Amidst shortage, TJC offers ASL Skills Certificate to get interpreters into community | kltv

In East Texas there are about 90,000 people in the deaf and hard-of-hearing community. There are only about 1,500 interpreters in the state to assist these individuals.

“We are in a crisis. We do have a severe shortage of interpreters, and that happened before COVID. With COVID, things went remote so a lot of interpreters went remote with companies that provide remote services,” said TJC’s Interpreter Training Program Coordinator and professor Kim Hunt.

She explained that those in the deaf or hard-of-hearing community prefer face-to-face interactions, as technology isn’t always reliable.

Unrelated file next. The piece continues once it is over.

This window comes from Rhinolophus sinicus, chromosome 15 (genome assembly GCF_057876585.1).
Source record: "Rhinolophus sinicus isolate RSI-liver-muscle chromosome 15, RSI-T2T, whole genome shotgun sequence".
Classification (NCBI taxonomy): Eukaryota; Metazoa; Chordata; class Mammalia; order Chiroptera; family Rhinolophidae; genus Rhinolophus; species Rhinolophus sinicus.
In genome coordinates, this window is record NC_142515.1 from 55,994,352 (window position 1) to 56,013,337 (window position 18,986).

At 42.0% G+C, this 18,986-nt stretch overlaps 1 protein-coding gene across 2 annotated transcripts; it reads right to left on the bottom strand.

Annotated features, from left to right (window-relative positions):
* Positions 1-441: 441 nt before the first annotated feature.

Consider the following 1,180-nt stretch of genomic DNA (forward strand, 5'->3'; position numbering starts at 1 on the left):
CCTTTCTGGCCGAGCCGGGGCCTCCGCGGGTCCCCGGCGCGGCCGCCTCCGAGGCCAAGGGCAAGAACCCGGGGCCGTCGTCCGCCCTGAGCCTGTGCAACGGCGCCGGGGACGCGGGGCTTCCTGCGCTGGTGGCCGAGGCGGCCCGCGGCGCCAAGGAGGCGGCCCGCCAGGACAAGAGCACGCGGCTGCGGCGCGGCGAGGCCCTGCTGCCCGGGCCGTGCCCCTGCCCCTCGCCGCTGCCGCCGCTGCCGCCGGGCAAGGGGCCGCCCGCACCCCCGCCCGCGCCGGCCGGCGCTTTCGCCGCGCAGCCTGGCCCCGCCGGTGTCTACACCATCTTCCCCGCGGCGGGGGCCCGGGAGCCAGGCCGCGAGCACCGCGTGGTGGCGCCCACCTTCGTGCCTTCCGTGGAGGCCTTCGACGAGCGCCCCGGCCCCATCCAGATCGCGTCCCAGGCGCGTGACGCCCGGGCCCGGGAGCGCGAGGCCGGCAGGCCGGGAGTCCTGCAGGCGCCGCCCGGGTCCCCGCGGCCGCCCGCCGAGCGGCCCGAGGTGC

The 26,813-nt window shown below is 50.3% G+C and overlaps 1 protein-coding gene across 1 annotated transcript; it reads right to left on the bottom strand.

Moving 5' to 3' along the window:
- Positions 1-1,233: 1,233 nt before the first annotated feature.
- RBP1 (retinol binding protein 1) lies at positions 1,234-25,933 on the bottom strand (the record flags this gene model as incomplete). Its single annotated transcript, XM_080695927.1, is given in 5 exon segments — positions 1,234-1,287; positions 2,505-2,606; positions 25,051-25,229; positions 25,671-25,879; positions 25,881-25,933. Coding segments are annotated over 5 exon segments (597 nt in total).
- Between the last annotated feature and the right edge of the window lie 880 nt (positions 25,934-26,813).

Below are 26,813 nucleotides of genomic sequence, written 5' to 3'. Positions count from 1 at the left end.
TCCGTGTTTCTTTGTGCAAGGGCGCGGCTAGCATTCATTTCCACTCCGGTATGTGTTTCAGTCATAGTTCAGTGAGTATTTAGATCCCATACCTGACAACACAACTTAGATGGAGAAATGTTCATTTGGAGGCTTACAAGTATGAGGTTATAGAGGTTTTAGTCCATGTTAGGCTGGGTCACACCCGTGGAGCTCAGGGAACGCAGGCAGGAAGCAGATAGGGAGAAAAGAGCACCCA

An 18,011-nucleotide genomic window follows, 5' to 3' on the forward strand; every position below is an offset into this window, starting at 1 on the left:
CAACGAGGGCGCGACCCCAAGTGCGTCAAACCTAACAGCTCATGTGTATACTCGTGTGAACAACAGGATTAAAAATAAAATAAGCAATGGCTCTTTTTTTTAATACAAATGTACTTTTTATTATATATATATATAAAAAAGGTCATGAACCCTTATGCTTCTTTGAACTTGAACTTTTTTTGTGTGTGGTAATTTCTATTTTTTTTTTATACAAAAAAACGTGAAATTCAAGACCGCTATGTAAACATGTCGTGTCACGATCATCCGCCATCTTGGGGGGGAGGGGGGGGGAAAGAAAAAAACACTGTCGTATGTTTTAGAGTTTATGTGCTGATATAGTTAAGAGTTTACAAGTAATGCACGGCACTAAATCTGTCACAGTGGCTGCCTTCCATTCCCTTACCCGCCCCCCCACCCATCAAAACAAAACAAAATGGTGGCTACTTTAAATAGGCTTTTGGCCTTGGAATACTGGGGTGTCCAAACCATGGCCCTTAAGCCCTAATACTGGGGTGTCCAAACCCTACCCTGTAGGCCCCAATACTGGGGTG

TJC offers an Associate of Applied Science in Sign Language.

“We need interpreters that can go out and do any kind of assignment, and then we need specialty interpreters for legal, medical, mental health, special education settings, and so forth,” Hunt said.

TJC’s program has a goal of getting more certified interpreters into the community. Students can join at any semester and still be on track to complete the two-year degree.

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